SAM RICHMAN and TREY TURNER
Laser-damage testing is widely used by manufacturers of lasers and laser systems to ensure the reliability of their products. However, there are limitations in traditional laser-damage testing protocols, as well as widespread misunderstanding of how to interpret damage test results. As a result, users of original-equipment-manufacturer (OEM) laser optics often overspecify their optics, which can drive up cost unnecessarily and yet still not prevent damage from occurring under actual use conditions.
This article reviews a recent study that attempts to establish a correlation between observed coating defects and laser damage. Results indicate that it might be possible to develop an alternate methodology for determining damage characteristics, based on observed defects, which is both more reliable and less time-consuming than traditional laser damage testing protocols.
The exact mechanism by which laser damage occurs in optics and thin films depends very much upon the particulars of the operating regime of the laser and the materials involved. For example, there are differences in the damage mechanism between deep-ultraviolet and visible lasers, and between ultrafast and continuous-wave (CW) lasers.
Because Q-switched, solid-state lasers are widely used in industrial and military applications, damage relating to these has a significant economic impact. Therefore, to render this discussion manageable and practical, it will be confined exclusively to Q-switched, solid-state lasers with nanosecond-regime pulse widths, pulse energies of under 1 J, and output in the near-infrared and visible.
Most commercial laser-damage testing today is conducted in accordance with the provisions of ISO 21254. This standard specifies that a component be tested at a minimum of 10 test sites at any given single fluence. It also specifies that a sufficiently large range of fluences be used to determine the highest fluence where there is 0% probability of damage and the lowest at which there is 100% damage probability.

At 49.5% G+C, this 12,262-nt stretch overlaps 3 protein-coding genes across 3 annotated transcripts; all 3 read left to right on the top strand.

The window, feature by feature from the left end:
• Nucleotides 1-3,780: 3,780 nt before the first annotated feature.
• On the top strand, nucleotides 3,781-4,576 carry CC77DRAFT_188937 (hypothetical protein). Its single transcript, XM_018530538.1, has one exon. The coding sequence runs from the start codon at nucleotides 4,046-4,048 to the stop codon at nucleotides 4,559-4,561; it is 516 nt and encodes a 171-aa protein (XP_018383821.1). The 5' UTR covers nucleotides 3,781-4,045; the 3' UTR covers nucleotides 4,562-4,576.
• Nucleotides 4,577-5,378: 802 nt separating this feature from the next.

However, it does not dictate the number of fluences that must be used to make this determination. Typically, commercial damage testing uses around five to 10 fluence levels and then plots damage probability as a function of fluence. A best-fit line is drawn through these points, and the value at which it crosses the x (fluence) axis is considered to be the "damage threshold"—that is, the fluence at which the damage probability drops to zero.While that sounds like a fairly straightforward procedure, a plot (see Fig. 1), which shows the actual laser-damage test results for a batch of optics produced at REO, illustrates the problem commonly encountered with it. Specifically, determining a "best fit" line to this set of points is quite an arbitrary exercise, and there are several higher fluence levels at which no damage is observed, even though some damage was recorded at lower fluences. Furthermore, the testing did not extend to sufficiently high fluences to firmly establish the point at which there is a 100% probability of damage, a situation that occurs commonly in commercial damage testing.